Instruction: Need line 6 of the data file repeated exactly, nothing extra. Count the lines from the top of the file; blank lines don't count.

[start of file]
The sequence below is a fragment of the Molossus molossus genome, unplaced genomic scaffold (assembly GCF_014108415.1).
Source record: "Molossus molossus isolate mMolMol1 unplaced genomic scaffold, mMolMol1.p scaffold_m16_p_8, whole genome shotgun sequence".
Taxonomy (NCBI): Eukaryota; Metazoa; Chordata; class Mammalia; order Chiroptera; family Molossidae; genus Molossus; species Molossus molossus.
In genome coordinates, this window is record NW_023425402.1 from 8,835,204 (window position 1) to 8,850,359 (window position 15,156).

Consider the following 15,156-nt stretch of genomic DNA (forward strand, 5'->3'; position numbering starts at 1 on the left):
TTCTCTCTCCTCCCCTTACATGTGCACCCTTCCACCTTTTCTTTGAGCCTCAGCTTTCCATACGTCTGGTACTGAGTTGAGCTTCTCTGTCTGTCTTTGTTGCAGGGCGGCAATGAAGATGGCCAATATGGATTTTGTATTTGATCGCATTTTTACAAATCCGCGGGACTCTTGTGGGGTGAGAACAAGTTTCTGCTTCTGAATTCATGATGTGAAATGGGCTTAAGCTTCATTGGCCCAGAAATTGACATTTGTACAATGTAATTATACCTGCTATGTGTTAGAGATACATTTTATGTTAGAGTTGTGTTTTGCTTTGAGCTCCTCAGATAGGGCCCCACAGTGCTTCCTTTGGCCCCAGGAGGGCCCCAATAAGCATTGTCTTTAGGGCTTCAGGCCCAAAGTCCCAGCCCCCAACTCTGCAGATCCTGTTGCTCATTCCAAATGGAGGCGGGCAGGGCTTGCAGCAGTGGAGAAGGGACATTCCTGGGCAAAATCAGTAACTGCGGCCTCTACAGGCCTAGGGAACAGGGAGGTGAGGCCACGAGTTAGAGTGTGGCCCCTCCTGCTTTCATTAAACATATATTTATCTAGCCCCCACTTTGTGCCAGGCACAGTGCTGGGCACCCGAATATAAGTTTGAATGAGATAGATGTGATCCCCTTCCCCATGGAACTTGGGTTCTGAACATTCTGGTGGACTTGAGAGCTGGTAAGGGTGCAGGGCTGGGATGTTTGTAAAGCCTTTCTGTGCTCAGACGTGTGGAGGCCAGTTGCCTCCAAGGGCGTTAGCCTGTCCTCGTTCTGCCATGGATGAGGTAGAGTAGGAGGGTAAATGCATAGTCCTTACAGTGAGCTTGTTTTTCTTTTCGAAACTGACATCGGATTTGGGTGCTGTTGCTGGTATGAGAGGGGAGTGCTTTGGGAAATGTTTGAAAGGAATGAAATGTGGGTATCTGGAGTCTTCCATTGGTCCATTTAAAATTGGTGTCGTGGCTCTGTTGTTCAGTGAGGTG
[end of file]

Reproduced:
TTCTCTCTCCTCCCCTTACATGTGCACCCTTCCACCTTTTCTTTGAGCCTCAGCTTTCCATACGTCTGGTACTGAGTTGAGCTTCTCTGTCTGTCTTTGTTGCAGGGCGGCAATGAAGATGGCCAATATGGATTTTGTATTTGATCGCATTTTTACAAATCCGCGGGACTCTTGTGGGGTGAGAACAAGTTTCTGCTTCTGAATTCATGATGTGAAATGGGCTTAAGCTTCATTGGCCCAGAAATTGACATTTGTACAATGTAATTATACCTGCTATGTGTTAGAGATACATTTTATGTTAGAGTTGTGTTTTGCTTTGAGCTCCTCAGATAGGGCCCCACAGTGCTTCCTTTGGCCCCAGGAGGGCCCCAATAAGCATTGTCTTTAGGGCTTCAGGCCCAAAGTCCCAGCCCCCAACTCTGCAGATCCTGTTGCTCATTCCAAATGGAGGCGGGCAGGGCTTGCAGCAGTGGAGAAGGGACATTCCTGGGCAAAATCAGTAACTGCGGCCTCTACAGGCCTAGGGAACAGGGAGGTGAGGCCACGAGTTAGAGTGTGGCCCCTCCTGCTTTCATTAAACATATATTTATCTAGCCCCCACTTTGTGCCAGGCACAGTGCTGGGCACCCGAATATAAGTTTGAATGAGATAGATGTGATCCCCTTCCCCATGGAACTTGGGTTCTGAACATTCTGGTGGACTTGAGAGCTGGTAAGGGTGCAGGGCTGGGATGTTTGTAAAGCCTTTCTGTGCTCAGACGTGTGGAGGCCAGTTGCCTCCAAGGGCGTTAGCCTGTCCTCGTTCTGCCATGGATGAGGTAGAGTAGGAGGGTAAATGCATAGTCCTTACAGTGAGCTTGTTTTTCTTTTCGAAACTGACATCGGATTTGGGTGCTGTTGCTGGTATGAGAGGGGAGTGCTTTGGGAAATGTTTGAAAGGAATGAAATGTGGGTATCTGGAGTCTTCCATTGGTCCATTTAAAATTGGTGTCGTGGCTCTGTTGTTCAGTGAGGTG